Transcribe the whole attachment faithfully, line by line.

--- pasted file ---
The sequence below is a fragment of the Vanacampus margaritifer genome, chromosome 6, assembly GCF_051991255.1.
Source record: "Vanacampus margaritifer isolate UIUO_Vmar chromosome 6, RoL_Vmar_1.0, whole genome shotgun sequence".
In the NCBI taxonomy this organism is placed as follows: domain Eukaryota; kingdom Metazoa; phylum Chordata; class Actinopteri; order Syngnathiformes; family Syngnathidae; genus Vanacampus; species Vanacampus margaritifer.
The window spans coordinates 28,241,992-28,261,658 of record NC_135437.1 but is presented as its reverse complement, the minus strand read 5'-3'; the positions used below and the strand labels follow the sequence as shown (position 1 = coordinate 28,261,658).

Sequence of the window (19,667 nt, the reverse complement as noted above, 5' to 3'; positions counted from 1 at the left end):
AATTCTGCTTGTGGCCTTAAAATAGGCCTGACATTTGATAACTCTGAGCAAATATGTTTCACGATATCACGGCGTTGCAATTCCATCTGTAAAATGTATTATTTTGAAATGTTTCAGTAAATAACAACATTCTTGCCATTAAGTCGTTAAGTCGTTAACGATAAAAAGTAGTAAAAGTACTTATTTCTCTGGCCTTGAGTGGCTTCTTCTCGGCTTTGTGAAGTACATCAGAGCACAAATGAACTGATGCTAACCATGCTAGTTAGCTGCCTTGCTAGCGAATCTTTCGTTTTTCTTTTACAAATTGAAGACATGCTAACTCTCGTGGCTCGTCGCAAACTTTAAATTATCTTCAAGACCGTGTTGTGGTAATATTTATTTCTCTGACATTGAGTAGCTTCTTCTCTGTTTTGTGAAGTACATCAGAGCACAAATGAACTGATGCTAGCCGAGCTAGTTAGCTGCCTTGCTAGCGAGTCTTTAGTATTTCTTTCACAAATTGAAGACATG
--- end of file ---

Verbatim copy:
The sequence below is a fragment of the Vanacampus margaritifer genome, chromosome 6, assembly GCF_051991255.1.
Source record: "Vanacampus margaritifer isolate UIUO_Vmar chromosome 6, RoL_Vmar_1.0, whole genome shotgun sequence".
In the NCBI taxonomy this organism is placed as follows: domain Eukaryota; kingdom Metazoa; phylum Chordata; class Actinopteri; order Syngnathiformes; family Syngnathidae; genus Vanacampus; species Vanacampus margaritifer.
The window spans coordinates 28,241,992-28,261,658 of record NC_135437.1 but is presented as its reverse complement, the minus strand read 5'-3'; the positions used below and the strand labels follow the sequence as shown (position 1 = coordinate 28,261,658).

Sequence of the window (19,667 nt, the reverse complement as noted above, 5' to 3'; positions counted from 1 at the left end):
AATTCTGCTTGTGGCCTTAAAATAGGCCTGACATTTGATAACTCTGAGCAAATATGTTTCACGATATCACGGCGTTGCAATTCCATCTGTAAAATGTATTATTTTGAAATGTTTCAGTAAATAACAACATTCTTGCCATTAAGTCGTTAAGTCGTTAACGATAAAAAGTAGTAAAAGTACTTATTTCTCTGGCCTTGAGTGGCTTCTTCTCGGCTTTGTGAAGTACATCAGAGCACAAATGAACTGATGCTAACCATGCTAGTTAGCTGCCTTGCTAGCGAATCTTTCGTTTTTCTTTTACAAATTGAAGACATGCTAACTCTCGTGGCTCGTCGCAAACTTTAAATTATCTTCAAGACCGTGTTGTGGTAATATTTATTTCTCTGACATTGAGTAGCTTCTTCTCTGTTTTGTGAAGTACATCAGAGCACAAATGAACTGATGCTAGCCGAGCTAGTTAGCTGCCTTGCTAGCGAGTCTTTAGTATTTCTTTCACAAATTGAAGACATG